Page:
FAIR-DI European Conference on Data Intelligence 2024

The development of new materials is a critical issue for industrialized societies, with relevance for many different application areas, including but not limited to energy, environment, information technologies, as well as life sciences. The search for new materials is a challenging task, considering that most conceivable materials have not yet been experimentally realized. In fact, the number of possible materials is so large that humanity will never be able to synthesize (and experimentally characterize) all of them.

Therefore, the development of new strategies to accelerate the discovery of new materials is very important. We, the FAIR-DI association and the consortium FAIRmat, see an opportunity to accelerate this process by applying digitalization strategies to materials research, using advanced computational approaches together with sophisticated experimental efforts, including unsupervised experimental procedures. This is a highly interdisciplinary challenge, requiring input from specialists with expertise in experimental and theoretical materials science, as well as contributions from computer science, synthetic chemistry, engineering, and the application of advanced characterization methods. In recent decades, materials science has made impressive progress in the development of both experimental and theoretical methods, along with the ever-increasing computational power. Taken together, these new developments will enable a paradigm shift in the development of new materials systems. The clear goal is to replace traditional trial-and-error research with more sophisticated efforts in which computational simulations are performed in parallel (and even simultaneously) with novel experimental approaches, including autonomous and robot-aided experimentation.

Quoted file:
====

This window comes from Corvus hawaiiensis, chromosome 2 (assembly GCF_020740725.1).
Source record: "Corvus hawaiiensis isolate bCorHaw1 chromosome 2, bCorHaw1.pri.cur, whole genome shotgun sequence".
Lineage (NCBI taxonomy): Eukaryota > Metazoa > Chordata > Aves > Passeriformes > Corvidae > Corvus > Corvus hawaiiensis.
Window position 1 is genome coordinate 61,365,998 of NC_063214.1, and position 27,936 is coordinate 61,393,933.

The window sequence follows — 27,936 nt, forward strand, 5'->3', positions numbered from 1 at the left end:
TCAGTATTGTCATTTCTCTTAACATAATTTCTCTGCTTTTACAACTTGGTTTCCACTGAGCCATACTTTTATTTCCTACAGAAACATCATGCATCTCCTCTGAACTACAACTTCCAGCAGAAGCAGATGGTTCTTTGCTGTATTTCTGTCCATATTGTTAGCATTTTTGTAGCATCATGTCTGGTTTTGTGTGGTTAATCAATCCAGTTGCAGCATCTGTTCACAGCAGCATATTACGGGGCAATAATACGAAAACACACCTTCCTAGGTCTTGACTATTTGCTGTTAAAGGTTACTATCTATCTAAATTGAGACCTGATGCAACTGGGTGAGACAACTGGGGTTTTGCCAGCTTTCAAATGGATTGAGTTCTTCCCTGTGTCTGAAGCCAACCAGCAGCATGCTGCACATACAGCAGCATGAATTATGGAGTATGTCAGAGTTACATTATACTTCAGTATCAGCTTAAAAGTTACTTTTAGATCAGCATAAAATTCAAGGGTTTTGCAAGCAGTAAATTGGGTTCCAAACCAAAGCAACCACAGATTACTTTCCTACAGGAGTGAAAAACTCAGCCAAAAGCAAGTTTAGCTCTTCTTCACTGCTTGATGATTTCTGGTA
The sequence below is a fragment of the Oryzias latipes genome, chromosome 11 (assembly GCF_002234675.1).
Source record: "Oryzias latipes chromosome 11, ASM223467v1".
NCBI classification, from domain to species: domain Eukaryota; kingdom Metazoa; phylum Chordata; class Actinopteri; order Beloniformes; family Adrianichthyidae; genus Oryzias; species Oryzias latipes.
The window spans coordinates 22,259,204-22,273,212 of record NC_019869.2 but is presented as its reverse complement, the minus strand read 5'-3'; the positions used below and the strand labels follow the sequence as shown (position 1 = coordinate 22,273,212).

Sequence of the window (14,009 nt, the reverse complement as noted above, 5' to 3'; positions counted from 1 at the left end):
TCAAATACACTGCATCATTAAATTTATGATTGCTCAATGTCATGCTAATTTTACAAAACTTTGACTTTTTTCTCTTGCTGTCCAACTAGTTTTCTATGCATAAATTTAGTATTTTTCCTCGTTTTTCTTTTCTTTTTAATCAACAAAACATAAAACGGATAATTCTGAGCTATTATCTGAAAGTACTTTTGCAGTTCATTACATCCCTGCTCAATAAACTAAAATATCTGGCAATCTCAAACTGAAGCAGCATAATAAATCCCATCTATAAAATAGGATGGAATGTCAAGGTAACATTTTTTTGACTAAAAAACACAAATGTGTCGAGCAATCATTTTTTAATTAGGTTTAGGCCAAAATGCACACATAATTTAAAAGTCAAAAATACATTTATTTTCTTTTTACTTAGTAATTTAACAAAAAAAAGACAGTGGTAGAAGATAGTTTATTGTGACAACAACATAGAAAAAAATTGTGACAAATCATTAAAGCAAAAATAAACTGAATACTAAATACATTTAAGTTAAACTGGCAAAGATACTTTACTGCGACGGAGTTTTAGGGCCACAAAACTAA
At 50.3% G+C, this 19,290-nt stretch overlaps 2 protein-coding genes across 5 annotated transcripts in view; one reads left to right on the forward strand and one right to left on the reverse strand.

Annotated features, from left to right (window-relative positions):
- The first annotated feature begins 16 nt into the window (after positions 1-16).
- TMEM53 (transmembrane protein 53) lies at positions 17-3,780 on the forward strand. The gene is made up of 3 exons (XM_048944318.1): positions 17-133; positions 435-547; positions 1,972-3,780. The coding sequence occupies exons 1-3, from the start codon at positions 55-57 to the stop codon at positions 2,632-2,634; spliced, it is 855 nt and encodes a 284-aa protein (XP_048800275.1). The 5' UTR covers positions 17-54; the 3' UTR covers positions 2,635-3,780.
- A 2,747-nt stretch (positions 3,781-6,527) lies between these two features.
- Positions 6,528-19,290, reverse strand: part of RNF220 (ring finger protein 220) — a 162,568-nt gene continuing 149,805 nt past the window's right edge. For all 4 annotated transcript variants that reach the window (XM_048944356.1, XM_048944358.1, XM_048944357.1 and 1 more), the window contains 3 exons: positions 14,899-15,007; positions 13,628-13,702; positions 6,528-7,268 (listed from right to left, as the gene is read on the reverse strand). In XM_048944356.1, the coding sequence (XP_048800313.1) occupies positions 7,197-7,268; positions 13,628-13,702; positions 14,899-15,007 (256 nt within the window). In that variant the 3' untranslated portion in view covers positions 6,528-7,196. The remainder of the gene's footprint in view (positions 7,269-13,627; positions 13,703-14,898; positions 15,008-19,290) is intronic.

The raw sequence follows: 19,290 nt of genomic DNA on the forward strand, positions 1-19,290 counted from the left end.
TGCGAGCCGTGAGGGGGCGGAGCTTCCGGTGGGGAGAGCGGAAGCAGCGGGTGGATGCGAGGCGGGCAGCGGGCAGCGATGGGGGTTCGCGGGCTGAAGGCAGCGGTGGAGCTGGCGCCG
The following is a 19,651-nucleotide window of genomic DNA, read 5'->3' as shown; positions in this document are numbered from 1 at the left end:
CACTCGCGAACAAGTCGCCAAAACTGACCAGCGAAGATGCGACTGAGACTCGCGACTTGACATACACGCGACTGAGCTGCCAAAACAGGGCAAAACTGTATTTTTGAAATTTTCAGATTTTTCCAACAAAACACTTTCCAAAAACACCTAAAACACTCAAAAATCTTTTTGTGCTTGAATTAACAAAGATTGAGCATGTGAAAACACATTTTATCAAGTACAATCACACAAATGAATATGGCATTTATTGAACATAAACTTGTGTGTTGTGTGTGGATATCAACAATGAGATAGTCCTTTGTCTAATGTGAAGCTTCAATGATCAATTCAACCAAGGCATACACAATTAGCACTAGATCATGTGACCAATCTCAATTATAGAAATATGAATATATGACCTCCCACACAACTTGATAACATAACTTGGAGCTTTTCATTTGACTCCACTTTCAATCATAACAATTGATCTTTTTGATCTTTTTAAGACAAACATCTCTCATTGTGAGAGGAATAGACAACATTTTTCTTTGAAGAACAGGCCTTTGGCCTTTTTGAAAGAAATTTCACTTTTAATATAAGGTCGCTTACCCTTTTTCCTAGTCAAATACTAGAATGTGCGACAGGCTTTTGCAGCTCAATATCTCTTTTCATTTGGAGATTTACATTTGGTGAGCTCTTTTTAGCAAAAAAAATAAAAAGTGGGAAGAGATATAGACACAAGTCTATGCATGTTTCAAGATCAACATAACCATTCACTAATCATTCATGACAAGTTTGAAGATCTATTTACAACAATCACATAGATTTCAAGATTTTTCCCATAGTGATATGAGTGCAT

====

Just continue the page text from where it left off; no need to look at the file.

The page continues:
Prerequisite for making this happen is the availability of well-characterized, high-quality data. Therefore, easy-to-use tools for data handling, i.e., processing, storage, analysis, accessibility, visualization, and error quantification play a key role. These aspects of data infrastructure – the core topic of FAIR-DI – will be addressed.

In this context, it is important to note that the launch of the National Research Data Infrastructure (Nationale Forschungsdateninfrastruktur e.V., NFDI) initiative serves as a strong catalyst for the digitalization of both pure and applied sciences. Indeed, several NFDI consortia are at least partly focused on exploring new approaches in materials science. The FAIR-DI 2024 conference is chiefly organized by members from the non-profit association FAIR-DI and the NFDI consortium FAIRmat. However, it will also hold significance for other consortia, including NFDI4Ing, NFDI-MatWerk, DAPHNE4NFDI, and NFDI4Chem.